The root of this free speech tribal affiliation comes, in part, from Evelyn Beatrice Hall’s paraphrase of Voltaire: “I disapprove of what you say, but I will defend to the death your right to say it.” Is that true for any of us today? Is anyone reading this willing to die so Ann Coulter can speak to the Young Americans for Freedom? You’re going to leave your wife a widow? Leave your children without a mother? Maybe you are, I don’t know. I do know that one of the many reasons why we rightly prize and honor the service of military, law enforcement, and emergency personnel is because they often put their lives at risk on behalf of people they don’t know.
Most of us won’t even put our convenience aside over principle. We support the careers of performers and writers who express their abject loathing of us every day. If you’re not going to stop watching a TV show when the lead actor calls you a racist for your voting choices, what will you do to support your principles? How far are you willing to go? If you have to signal your tribal affiliation before you show your support for free speech, how committed to the principle are you? (Remember, I’m not talking about you. I’m talking about someone else.)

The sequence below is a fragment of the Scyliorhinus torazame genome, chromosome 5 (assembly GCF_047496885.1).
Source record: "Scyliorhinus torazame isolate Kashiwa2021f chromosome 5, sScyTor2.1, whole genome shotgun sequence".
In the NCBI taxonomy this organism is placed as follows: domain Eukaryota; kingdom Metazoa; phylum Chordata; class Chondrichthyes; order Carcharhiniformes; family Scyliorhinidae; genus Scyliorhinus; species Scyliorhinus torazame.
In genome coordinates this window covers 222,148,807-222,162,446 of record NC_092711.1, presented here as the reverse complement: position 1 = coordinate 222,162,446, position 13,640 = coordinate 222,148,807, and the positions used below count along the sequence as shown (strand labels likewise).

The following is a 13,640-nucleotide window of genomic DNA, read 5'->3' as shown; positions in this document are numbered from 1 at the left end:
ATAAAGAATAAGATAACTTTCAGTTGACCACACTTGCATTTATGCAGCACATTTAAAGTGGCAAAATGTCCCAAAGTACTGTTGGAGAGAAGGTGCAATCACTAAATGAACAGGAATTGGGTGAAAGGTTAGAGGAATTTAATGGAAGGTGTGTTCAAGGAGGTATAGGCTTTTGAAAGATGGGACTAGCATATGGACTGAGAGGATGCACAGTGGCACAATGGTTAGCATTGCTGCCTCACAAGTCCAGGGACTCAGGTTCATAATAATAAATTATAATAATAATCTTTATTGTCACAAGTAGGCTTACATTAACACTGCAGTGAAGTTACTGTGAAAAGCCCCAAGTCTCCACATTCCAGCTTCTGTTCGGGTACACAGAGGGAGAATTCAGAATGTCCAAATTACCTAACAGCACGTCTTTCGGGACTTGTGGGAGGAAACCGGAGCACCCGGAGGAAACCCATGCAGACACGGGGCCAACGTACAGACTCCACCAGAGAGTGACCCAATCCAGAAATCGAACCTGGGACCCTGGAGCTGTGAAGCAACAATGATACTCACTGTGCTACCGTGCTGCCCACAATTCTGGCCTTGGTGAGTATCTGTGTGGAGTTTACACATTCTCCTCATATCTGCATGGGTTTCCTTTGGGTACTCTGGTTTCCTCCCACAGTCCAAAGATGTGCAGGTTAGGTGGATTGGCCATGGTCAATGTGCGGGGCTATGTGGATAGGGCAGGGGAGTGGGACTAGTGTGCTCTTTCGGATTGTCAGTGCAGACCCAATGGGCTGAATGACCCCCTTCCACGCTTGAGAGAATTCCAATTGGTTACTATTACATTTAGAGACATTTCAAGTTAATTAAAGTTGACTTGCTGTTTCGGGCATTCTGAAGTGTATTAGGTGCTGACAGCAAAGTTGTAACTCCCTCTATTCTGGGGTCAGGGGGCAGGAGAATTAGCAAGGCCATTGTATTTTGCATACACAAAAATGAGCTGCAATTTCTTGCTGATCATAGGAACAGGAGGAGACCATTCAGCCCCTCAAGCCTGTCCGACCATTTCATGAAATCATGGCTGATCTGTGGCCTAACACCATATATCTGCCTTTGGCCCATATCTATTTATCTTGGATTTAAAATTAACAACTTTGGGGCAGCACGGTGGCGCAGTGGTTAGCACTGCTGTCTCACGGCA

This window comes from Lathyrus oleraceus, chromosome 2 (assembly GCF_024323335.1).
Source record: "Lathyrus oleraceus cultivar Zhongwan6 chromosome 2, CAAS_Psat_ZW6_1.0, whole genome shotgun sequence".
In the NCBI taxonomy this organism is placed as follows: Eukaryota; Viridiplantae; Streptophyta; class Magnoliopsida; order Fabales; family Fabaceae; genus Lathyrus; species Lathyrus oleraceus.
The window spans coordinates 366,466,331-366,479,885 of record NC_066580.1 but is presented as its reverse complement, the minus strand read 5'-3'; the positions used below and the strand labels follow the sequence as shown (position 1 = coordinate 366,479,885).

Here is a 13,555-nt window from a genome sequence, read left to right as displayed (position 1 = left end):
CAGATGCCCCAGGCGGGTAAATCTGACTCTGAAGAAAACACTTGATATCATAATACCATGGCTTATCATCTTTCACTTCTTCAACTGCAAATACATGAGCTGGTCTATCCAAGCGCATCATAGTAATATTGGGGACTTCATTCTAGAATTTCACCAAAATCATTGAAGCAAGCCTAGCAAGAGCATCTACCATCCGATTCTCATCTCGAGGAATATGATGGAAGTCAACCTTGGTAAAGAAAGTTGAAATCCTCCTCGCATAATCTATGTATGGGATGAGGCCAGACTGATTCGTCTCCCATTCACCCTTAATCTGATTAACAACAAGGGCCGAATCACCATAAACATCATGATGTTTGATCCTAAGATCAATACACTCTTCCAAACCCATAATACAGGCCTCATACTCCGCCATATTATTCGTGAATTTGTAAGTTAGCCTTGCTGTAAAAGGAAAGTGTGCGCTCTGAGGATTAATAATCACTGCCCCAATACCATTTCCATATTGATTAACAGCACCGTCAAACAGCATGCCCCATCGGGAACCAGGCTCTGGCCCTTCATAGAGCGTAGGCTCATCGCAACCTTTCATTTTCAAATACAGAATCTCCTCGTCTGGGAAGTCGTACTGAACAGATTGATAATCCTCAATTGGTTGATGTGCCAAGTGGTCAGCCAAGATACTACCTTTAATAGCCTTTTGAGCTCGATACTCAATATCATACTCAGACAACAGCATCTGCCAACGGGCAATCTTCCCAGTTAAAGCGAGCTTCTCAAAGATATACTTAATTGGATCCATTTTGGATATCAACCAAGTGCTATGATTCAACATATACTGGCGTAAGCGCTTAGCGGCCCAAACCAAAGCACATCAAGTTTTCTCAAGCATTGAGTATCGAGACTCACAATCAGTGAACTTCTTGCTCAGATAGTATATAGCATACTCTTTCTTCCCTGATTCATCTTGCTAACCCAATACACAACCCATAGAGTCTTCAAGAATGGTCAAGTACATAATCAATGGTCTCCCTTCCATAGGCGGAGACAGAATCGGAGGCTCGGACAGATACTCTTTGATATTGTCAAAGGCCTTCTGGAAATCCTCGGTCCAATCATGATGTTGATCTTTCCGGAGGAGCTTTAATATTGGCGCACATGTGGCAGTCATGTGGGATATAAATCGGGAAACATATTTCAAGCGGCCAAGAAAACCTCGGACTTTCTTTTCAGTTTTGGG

I know, I know: you can walk and chew gum at the same time. There’s nothing wrong with signaling how virtuous you are by telling us how you support the existence of speech you don’t agree with. One doesn’t affect the other. And not watching the new Batgirl movie isn’t going to change anyone’s mind.